The power that stops you

There is a major power that seems to stop people from achieving goals, and no, I am not talking about money, it’s called procrastination. In my words, procrastination is the ability some have to not do things when they are supposed to be done. Not because they are hard, not because they require a lot of effort, not because they are tiring, just because of the lack willingness to start doing them. Procrastinators sometimes don’t even do tasks that benefit themselves.


Why does it happen?

There are many discussions about this, some call it the Mechanism of coping with anxiety, some say it’s a mental illness, low self-esteem, or even neurological disorder like ADHD. I guess most people call it laziness.


A procrastinator is normally a perfectionist that does not want to invest his time into something that he might fail at so that he also doesn’t have to deal with disappointment.


Some call it disorganization, saying that the procrastinator should’ve been busy with one task, but is busy doing something else.


It can be for avoidance, a procrastinator will not begin a task, so that at a later stage, he is not responsible for even more tasks that could give him higher responsibilities and expectations from others.


There are a few techniques that can help procrastinators, I have identified two that I believe to be very effective, but overcoming perfectionism seems to be the best way to avoid procrastinating.


Pomodoro technique

This technique is very simple and it even comes with apps for smartphones to help you. All you have to do is make sure you are in a distraction free work space, choose one task, choose a reward, and go for it, 25 mins of work, 5 mins of reward.


Let’s say you need to write an article, about procrastinating, if you choose to write it on your computer and think that Facebook is a distraction, turn off your internet, on your computer and your phone for example, to make sure that you are in a work space that is distraction free. Choose a reward, for example, turning on the internet to check your notifications for 5 mins. If there is a distraction that you notice, that’s not what you predicted, write it down and try to avoid it next time you get ready go work.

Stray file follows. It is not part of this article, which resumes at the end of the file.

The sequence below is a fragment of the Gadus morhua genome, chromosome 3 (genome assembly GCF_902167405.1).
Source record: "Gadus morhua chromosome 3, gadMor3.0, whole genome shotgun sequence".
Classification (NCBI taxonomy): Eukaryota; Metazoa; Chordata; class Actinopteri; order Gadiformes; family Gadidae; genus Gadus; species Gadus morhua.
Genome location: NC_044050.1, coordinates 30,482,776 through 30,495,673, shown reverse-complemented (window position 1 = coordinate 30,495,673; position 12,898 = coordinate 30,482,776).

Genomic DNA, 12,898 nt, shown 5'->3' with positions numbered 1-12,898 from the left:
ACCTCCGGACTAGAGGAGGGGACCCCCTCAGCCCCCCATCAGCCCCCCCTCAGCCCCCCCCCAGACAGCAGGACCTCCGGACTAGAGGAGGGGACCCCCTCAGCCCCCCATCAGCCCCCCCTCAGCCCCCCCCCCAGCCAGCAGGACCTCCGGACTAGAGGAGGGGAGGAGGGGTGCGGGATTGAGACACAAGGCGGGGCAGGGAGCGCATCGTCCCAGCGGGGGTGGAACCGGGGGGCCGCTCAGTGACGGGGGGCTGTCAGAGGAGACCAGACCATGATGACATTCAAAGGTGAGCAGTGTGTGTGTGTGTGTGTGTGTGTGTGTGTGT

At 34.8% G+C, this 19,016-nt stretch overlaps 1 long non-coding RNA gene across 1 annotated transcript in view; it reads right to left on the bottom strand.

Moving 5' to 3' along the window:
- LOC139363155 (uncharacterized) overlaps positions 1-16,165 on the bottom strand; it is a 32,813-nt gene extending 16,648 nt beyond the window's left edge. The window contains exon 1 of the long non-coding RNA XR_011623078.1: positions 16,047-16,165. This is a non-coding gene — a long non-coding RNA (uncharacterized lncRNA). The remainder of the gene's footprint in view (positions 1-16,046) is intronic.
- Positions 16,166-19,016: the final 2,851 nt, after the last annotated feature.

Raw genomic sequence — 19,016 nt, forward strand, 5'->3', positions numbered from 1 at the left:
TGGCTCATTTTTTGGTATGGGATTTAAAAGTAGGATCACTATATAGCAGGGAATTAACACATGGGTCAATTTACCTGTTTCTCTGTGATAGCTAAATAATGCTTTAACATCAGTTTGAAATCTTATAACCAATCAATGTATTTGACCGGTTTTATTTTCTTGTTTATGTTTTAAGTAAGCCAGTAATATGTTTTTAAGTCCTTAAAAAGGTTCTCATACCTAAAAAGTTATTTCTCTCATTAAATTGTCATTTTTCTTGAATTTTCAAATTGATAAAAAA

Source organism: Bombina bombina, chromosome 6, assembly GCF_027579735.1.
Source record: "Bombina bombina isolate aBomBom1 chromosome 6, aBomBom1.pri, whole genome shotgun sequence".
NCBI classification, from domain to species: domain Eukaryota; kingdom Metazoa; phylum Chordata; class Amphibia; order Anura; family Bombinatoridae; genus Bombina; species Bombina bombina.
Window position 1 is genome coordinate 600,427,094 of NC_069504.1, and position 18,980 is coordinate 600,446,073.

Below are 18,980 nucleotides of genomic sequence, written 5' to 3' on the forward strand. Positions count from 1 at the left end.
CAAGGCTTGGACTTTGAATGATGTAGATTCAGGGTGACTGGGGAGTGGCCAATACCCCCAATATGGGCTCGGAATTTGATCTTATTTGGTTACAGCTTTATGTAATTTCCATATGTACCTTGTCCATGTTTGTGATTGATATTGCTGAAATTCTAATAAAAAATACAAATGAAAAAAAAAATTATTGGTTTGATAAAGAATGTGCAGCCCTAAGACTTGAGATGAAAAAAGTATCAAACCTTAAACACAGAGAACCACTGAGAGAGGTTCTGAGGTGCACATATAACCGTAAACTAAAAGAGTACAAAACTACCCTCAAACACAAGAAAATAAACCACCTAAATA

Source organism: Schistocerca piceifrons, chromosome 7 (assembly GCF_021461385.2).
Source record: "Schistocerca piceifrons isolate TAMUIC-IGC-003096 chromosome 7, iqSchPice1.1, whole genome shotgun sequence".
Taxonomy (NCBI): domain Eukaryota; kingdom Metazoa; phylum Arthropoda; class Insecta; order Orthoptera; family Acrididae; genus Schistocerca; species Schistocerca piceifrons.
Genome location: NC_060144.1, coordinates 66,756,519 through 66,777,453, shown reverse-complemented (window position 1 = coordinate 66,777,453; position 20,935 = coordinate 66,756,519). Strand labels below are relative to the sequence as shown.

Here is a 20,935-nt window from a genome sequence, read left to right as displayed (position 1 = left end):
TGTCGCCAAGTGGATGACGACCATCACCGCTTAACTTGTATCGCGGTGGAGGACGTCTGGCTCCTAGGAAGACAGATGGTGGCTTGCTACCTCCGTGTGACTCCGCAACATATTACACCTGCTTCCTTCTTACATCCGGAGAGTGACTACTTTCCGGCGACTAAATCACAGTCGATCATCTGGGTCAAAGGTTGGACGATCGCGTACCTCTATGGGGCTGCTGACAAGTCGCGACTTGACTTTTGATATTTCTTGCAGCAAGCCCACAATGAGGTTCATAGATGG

This is what I believe to be the best technique, all you have to do is separate your big task, into smaller tasks and take them step by step. Thinking about your to-dos as a big project might be very demotivational, but if you cut them into smaller pieces, it might become easier.


Let me give you my personal experience. I was a horrible chemistry student, I was struggling to learn the periodic table. My dad noticed my struggle and gave me a solution that he had used, instead of focusing on all elements, just pick 2 per day, write them down on a piece of paper, and every time you get a chance, read the paper.


Did this work? Well, no because I am a professional procrastinator so I didn’t even try it. But I can say my dad was also bad at chemistry and then ended up becoming a chemistry teacher, chunking worked very well for him, and it has worked for many people in different areas. Just for the record, it took me 8 months to write this article.


Most procrastinators are very smart, capable and hardworking people. Some examples of well known procrastinators are Dalai Lama, Bill Clinton & Da Vinci. Da Vinci is definitely the most extreme of all, he had a 7 months deadline for the famous Monalisa Painting, it actually took him 15 years to do it. In his life time, he only did 50 works, as a reference we can use Van Gogh, he did 2000.


Procrastinators can spend 50% of their time “doing nothing”, and they are very well aware of this, yet it changes nothing.


What about you? What is your experience with procrastination and how do you deal with it?

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